In the January issue we look back on a tumultuous year and discuss the opportunities for the year ahead.
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The investment landscape in 2020 has been dominated by the COVID-19 virus, lockdowns and unprecedented policy easing by central banks and governments around the globe. The US election and UK-EU negotiations provided further risks to markets. The pandemic led to a global economic shock that established new multi- generational records. For instance, UK GDP fell by over 11% in 2020, the biggest decline since the Great Frost of 17091.
In financial markets, the MSCI All Country World equity index fell 32% in total return terms (including dividends from peak-to-trough during the year), while government bonds outperformed as investors became more risk averse2. The low point came on the 23 March when the Fed said that it was prepared to buy US corporate bonds as part of a new round of quantitative easing (e.g. asset purchases). Global equities then went on to rally 63% from the trough, supported by – at various points – fiscal and monetary stimulus, economic recovery and hopes of a successful vaccine rollout, to close out the year up 15%3.
The main winners of 2020 were ‘growth’ equities and direct COVID beneficiaries such as Big Tech, following widespread adoption of e-commerce and working from home. Long-term government bonds benefited from central bank asset purchases. In turn, gold gained from concerns about the debasement of the fiat currency system from money printing: the US created 25% more dollars in 2020 than existed previously4. Despite the virus originating in Wuhan, China was one of the quickest economies to re-open and MSCI China equities rose 28% in 20205. China’s economy benefitted from lockdowns in the West, since services were restricted, but buying goods was not. China even managed to boost its share of global merchandise exports, driven by stimulus in the West creating demand. The biggest losing sectors were energy (-32%), real estate (-9%), banks (-11%), with the COVID-exposed UK and Eurozone the laggards in geographical terms6.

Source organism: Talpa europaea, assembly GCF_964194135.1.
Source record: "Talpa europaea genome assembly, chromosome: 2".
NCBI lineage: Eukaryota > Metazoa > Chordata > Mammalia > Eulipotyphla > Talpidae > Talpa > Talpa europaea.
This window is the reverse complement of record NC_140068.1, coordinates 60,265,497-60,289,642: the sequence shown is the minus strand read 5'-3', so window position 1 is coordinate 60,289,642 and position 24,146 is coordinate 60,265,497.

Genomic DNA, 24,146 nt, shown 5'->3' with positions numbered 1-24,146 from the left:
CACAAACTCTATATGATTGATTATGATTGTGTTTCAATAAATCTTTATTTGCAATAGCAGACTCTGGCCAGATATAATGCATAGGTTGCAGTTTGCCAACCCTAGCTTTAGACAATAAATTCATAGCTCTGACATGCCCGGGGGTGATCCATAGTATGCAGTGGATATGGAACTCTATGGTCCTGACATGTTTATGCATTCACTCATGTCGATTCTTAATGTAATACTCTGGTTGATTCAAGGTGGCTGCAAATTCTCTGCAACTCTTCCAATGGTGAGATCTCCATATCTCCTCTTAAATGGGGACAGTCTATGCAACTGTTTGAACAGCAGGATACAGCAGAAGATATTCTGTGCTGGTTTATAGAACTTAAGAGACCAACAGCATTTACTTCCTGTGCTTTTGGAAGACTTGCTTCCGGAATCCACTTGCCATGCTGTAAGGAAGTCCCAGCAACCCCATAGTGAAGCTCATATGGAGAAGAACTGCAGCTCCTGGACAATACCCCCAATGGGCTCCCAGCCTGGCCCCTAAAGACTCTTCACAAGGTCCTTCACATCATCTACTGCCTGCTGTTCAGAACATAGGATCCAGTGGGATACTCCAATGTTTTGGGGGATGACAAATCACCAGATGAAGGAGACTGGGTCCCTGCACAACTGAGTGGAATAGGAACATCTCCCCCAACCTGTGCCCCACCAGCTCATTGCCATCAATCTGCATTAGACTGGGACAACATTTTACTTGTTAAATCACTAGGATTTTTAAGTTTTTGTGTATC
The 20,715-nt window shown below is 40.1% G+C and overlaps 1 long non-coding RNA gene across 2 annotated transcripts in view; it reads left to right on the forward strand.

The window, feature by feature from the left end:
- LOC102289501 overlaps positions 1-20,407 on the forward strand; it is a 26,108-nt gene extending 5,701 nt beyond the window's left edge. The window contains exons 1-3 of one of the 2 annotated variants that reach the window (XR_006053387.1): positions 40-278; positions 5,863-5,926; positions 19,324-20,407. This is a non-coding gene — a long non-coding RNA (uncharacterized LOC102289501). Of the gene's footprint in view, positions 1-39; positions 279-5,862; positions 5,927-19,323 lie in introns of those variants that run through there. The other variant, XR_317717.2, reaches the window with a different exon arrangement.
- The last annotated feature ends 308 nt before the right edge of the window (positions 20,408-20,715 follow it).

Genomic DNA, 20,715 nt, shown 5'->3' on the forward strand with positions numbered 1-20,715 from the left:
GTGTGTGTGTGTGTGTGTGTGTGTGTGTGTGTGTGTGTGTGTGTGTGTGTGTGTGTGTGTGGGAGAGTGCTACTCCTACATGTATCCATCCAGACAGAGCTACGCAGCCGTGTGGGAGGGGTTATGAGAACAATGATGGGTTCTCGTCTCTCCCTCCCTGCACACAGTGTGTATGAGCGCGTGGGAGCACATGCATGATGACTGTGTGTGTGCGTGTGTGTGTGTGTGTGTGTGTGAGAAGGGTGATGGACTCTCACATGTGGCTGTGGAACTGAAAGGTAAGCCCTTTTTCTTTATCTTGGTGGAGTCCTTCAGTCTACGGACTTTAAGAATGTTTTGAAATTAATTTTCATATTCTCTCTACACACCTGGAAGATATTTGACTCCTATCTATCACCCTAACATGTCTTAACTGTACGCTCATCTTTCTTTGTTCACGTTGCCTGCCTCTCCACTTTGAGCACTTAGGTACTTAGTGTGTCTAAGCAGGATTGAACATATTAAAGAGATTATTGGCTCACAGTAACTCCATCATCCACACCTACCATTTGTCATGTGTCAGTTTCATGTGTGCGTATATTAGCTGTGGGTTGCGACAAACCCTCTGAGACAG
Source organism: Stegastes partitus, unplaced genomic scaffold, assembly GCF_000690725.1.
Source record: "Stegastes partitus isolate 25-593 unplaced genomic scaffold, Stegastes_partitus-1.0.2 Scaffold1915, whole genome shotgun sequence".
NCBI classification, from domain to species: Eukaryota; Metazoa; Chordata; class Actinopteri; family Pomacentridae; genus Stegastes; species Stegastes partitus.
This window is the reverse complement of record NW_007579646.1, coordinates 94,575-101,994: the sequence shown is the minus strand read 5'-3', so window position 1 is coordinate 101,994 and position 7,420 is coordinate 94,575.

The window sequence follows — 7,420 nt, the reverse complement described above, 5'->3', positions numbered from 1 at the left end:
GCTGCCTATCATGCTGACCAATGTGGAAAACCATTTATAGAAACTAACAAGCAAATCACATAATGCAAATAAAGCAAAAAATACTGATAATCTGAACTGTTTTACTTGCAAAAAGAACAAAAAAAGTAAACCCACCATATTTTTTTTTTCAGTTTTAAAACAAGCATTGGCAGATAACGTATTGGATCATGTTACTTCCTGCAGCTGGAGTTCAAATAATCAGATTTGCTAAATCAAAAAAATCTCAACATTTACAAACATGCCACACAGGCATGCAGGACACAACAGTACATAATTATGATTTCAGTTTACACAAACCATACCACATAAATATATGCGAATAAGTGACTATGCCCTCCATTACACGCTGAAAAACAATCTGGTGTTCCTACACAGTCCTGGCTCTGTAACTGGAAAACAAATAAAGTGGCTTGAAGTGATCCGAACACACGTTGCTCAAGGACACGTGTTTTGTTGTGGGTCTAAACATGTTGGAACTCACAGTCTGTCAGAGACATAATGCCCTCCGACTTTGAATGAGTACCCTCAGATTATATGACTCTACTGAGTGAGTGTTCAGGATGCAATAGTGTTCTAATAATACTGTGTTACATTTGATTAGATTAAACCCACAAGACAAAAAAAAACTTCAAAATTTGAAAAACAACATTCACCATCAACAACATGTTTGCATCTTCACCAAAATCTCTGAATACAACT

Loving unloved stocks in 2021